Lobato's biographers, Carmen Lucia de Azevedo, Marcia Camargos and Vladimir Sacchetta, authors of the book Furacão na Botocúndia (Hurricane in Botocúndia), the most recent biography of Monteiro Lobato, talk about this important personage of Brazilian life and disclose to the public at large the multiple faces of the father of the Sítio do Pica-Pau Amarelo (Yellow Woodpecker Farm).
To most people, Monteiro Lobato is the greatest author of children's books in Brazil. And he should be. After all, his books have illustrated our childhood for over sixty years with characters that are genuinely Brazilian. But his ideas go beyond his literary works and extend to various fields related to the country's development. From publishing books to prospecting iron and oil. In 1998, we celebrated the 50th anniversary of the author's death. The celebrations began in 1997 with the publishing of Furacão na Botocúndia (Editora Senac) in which the authors rescue the life of Monteiro Lobato with exclusive and never-published photos and facts. Their extensive research work reveal that Lobato was not only the "father of Emília".
What were the difficulties you faced in researching the life of Lobato, 50 years after his death?
In spite of Lobato's great stature and relevance, there is no organized collection of this work. His overall archive was lost. To this day no Brazilian institution took any initiative to try to collect everything that is scattered around. We had to go after information in São Paulo, Rio, etc. But even his family members themselves have very little. The Monteiro Lobato Museum, here in São Paulo, which is located inside the children's library, has some stuff but the rest is scattered. So it was a lot of work to gather and organize all this. Not only that, but Lobato is himself a multifaceted character. He was an editor, an entrepreneur, he dealt in oil, he was a journalist and an art critic.
You mentioned the several faces of Lobato. What were these faces?
He was a curious person by nature. He was one of these people that when they discover something they want to look into it and find out what is new about that issue. A good example of this is his interest in steel: steelmaking already existed in Brazil, it was no longer news, but he went after an economic solution for the problem. You see, Brazil was rich in iron ore, but what to do to exploit it? So he went around the world and found a new process which was able to make good quality steel at low calory levels. So Lobato tried to bring this process to Brazil and he said: "This is the way out for us. Minas [Gerais] is a crown of iron; this is the solution for Brazil." If you have the means to use elements such as the bagasse (refuse) of the babaçu nut as an alternative source of caloric energy Another solution planned by Lobato was to use coffee as a caloric source: "See, we are burning coffee", this was in the middle of the crisis of coffee overproduction. "If you're going to burn it anyway, use it to make steel."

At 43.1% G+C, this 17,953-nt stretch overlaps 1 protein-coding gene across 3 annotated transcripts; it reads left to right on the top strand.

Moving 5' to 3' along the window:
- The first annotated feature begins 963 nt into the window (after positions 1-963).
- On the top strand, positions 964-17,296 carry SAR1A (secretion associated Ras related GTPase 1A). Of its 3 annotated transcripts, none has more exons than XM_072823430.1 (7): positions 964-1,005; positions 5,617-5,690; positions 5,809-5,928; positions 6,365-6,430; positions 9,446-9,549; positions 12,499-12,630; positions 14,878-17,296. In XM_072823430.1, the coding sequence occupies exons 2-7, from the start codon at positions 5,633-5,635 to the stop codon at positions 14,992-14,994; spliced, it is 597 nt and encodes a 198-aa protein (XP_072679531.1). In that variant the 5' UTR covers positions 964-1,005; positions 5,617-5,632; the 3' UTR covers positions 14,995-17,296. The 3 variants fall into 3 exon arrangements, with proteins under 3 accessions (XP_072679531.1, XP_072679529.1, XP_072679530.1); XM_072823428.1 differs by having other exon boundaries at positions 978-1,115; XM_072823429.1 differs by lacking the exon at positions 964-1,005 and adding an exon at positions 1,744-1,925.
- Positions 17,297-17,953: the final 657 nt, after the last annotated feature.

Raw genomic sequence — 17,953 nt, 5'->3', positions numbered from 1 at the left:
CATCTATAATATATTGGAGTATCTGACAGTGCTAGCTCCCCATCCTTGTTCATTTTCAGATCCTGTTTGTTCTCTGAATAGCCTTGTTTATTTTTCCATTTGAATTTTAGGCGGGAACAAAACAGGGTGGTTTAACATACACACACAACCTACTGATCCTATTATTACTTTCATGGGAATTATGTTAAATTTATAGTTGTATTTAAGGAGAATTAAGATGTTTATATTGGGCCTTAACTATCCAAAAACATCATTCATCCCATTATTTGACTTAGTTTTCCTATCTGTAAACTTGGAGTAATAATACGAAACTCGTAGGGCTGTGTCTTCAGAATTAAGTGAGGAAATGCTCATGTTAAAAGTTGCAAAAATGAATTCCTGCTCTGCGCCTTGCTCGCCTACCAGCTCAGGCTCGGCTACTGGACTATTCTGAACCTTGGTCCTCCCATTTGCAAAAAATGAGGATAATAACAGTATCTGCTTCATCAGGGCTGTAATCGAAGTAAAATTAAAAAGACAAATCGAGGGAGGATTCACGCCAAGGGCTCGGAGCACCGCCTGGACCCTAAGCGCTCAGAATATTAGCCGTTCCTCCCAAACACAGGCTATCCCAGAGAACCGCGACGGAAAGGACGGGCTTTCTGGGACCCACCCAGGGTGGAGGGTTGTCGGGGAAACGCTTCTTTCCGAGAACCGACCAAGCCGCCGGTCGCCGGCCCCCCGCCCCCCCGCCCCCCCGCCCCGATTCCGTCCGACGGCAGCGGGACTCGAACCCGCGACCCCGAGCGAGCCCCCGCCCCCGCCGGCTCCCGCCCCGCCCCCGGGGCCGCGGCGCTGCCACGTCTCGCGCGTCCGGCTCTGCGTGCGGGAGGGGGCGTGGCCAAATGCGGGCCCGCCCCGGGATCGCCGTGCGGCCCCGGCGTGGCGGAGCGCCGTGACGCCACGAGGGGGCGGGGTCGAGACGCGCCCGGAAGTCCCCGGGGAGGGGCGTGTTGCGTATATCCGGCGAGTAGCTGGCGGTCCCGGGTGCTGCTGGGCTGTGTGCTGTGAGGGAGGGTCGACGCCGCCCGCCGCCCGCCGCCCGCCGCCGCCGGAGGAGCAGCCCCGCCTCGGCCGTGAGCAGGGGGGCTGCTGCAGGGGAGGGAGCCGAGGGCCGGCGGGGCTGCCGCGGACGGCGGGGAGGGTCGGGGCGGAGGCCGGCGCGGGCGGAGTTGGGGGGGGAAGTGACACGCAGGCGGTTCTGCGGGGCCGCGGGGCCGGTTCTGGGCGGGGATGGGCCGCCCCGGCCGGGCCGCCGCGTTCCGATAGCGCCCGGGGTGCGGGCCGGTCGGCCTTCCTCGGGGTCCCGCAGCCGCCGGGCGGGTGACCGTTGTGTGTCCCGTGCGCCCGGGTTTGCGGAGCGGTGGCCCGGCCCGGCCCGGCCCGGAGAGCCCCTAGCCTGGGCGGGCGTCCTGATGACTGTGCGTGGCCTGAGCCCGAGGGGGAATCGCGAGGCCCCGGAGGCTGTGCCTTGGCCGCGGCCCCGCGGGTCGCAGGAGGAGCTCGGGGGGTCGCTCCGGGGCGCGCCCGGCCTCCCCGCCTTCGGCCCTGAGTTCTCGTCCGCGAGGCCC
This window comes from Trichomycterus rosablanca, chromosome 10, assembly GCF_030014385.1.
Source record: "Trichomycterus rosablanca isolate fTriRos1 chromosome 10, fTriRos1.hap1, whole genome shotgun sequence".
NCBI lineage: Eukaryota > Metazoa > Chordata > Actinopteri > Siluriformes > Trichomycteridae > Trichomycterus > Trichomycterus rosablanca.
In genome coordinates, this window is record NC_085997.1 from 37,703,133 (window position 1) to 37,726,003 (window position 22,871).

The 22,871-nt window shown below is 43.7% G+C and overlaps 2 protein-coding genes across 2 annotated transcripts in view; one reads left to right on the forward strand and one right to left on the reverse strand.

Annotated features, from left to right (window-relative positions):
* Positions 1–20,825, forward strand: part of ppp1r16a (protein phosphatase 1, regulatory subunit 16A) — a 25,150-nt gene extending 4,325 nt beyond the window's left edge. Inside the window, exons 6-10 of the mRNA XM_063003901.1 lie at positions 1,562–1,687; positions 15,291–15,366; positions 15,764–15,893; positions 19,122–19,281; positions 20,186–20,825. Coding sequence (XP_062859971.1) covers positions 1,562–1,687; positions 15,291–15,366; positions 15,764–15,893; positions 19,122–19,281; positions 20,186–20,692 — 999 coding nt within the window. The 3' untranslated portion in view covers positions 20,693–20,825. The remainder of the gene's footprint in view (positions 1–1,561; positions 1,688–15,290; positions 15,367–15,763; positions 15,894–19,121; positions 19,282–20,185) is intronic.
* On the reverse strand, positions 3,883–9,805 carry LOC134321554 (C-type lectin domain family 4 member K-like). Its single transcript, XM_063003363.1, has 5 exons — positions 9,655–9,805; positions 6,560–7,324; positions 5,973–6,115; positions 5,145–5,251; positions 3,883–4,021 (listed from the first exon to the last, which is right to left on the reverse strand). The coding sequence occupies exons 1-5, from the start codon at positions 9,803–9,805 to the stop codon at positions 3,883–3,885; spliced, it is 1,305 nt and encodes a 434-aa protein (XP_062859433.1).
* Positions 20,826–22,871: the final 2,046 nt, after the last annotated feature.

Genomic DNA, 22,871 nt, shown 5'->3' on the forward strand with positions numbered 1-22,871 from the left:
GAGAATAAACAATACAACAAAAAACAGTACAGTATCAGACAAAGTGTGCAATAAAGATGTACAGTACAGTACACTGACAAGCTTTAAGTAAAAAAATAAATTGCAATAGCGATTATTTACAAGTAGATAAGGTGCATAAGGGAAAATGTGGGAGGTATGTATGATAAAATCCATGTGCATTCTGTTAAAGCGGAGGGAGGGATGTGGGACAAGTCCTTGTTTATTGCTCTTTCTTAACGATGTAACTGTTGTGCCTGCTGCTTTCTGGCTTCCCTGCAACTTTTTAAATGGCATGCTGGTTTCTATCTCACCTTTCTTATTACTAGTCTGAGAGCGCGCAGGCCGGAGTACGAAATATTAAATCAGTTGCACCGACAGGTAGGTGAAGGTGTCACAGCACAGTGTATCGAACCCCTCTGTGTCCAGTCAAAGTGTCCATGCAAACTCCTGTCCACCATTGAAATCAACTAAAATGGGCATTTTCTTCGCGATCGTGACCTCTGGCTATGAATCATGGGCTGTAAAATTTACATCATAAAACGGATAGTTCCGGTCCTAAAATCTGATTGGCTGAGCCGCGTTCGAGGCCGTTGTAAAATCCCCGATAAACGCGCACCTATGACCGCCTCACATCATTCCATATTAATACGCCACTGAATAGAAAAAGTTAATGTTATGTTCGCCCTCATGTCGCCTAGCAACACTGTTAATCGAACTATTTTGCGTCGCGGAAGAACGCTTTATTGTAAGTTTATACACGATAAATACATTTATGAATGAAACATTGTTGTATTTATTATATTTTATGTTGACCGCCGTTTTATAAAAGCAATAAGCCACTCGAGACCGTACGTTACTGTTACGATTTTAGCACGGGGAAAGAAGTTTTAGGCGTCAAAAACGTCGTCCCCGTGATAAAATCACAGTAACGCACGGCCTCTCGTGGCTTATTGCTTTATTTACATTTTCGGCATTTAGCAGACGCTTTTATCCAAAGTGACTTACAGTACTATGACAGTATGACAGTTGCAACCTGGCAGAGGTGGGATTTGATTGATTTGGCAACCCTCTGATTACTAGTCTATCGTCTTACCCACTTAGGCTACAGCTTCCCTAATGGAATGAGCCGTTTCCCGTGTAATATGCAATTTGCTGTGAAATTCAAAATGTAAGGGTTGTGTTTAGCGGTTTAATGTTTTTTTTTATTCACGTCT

But why the obsession, first with the iron and then with the oil?
Lobato thought about development as translated into the image of the machine. In order to build those machines, you needed iron. To move the machinery, you needed oil. For him, the two fundamental pillars are these two things, and the third was bread, that is, food. These are the three elements of modern economic infrastructure.
Why did these other characteristics of his, such as the great nationalist, the entrepreneur, the businessman concerned with the country's future, remain somewhat hidden when compared with his stature as a writer?
First, because in the field of youth literature there was nobody else in Brazil, so he is unique. Now, the other Lobatos are polemic. He was polemic and he created controversy all his life. When he faced the modernists, which was the group coming out of the "Semana de 22" [the Week of 1922] who started to dominate literary criticism in Brazil, a complicated conflict was created. Just imagine his direct confrontation with Mário de Andrade, who then began criticizing Lobato relentlessly, trying to diminish his literature. And it all started with such a silly issue...
What is the story about that disagreement?
In 1917 Anita Malfatti opened an exhibit, Lobato hated it and said so. He particularly hated cubism. For him, imported abstract art had nothing to do with Brazilian artistic production. Now, in our research we found out that Anita Malfatti ended up doing covers for Lobato's publishers later on. So this story was not told very straight. In the end, we found texts by Monteiro Lobato pointing to another direction. There is a text dated from 1926, published in the Diário da Noite, in São Paulo, entitled "Our Dualism", in which he says that the great role of the avant-garde crowd who promoted the Semana de 22 was to renew the Brazilian cultural production which would lead Brazil to stop thinking in French and to stop speaking and writing the Portuguese from Portugal. This article would generate the famous "necrológio" by Mário de Andrade which was responsible for the symbolic killing of Lobato in the newspaper A Manhã, in Rio de Janeiro. However, and on the other side, we also found the letters documenting the dialogue between Lobato and Oswald de Andrade, who was in Paris promoting and translating Lobato into French. This dispute, therefore, was nonsense. It was a form of prejudice that was slowly invented and became true in the end. The fact is that Lobato was always a free shooter. He had no affiliations. He never wanted to head any movement.